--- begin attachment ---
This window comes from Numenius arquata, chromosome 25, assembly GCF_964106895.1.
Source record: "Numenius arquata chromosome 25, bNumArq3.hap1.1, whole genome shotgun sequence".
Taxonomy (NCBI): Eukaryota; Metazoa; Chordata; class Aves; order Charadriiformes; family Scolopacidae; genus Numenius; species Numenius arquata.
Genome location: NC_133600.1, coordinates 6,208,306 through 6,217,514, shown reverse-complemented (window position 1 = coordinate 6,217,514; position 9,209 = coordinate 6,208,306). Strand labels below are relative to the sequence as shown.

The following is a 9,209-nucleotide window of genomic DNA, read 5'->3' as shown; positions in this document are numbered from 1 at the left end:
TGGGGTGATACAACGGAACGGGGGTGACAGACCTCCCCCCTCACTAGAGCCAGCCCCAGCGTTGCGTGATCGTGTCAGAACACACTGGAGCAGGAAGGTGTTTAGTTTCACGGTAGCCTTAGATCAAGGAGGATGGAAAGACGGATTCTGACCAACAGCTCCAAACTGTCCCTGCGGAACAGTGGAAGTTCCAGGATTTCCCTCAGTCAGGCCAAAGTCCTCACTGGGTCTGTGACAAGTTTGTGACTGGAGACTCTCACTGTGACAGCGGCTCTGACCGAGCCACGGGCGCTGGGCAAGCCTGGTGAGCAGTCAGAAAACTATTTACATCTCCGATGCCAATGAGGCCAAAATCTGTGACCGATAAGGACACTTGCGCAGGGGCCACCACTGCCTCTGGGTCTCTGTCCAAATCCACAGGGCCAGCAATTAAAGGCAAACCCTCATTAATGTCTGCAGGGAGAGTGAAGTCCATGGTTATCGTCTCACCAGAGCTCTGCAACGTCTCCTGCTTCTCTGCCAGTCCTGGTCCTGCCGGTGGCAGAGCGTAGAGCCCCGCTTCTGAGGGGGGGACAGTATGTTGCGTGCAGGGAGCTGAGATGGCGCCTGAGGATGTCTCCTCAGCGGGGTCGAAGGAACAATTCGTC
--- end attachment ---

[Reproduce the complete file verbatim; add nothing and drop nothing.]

This window comes from Numenius arquata, chromosome 25, assembly GCF_964106895.1.
Source record: "Numenius arquata chromosome 25, bNumArq3.hap1.1, whole genome shotgun sequence".
Taxonomy (NCBI): Eukaryota; Metazoa; Chordata; class Aves; order Charadriiformes; family Scolopacidae; genus Numenius; species Numenius arquata.
Genome location: NC_133600.1, coordinates 6,208,306 through 6,217,514, shown reverse-complemented (window position 1 = coordinate 6,217,514; position 9,209 = coordinate 6,208,306). Strand labels below are relative to the sequence as shown.

The following is a 9,209-nucleotide window of genomic DNA, read 5'->3' as shown; positions in this document are numbered from 1 at the left end:
TGGGGTGATACAACGGAACGGGGGTGACAGACCTCCCCCCTCACTAGAGCCAGCCCCAGCGTTGCGTGATCGTGTCAGAACACACTGGAGCAGGAAGGTGTTTAGTTTCACGGTAGCCTTAGATCAAGGAGGATGGAAAGACGGATTCTGACCAACAGCTCCAAACTGTCCCTGCGGAACAGTGGAAGTTCCAGGATTTCCCTCAGTCAGGCCAAAGTCCTCACTGGGTCTGTGACAAGTTTGTGACTGGAGACTCTCACTGTGACAGCGGCTCTGACCGAGCCACGGGCGCTGGGCAAGCCTGGTGAGCAGTCAGAAAACTATTTACATCTCCGATGCCAATGAGGCCAAAATCTGTGACCGATAAGGACACTTGCGCAGGGGCCACCACTGCCTCTGGGTCTCTGTCCAAATCCACAGGGCCAGCAATTAAAGGCAAACCCTCATTAATGTCTGCAGGGAGAGTGAAGTCCATGGTTATCGTCTCACCAGAGCTCTGCAACGTCTCCTGCTTCTCTGCCAGTCCTGGTCCTGCCGGTGGCAGAGCGTAGAGCCCCGCTTCTGAGGGGGGGACAGTATGTTGCGTGCAGGGAGCTGAGATGGCGCCTGAGGATGTCTCCTCAGCGGGGTCGAAGGAACAATTCGTC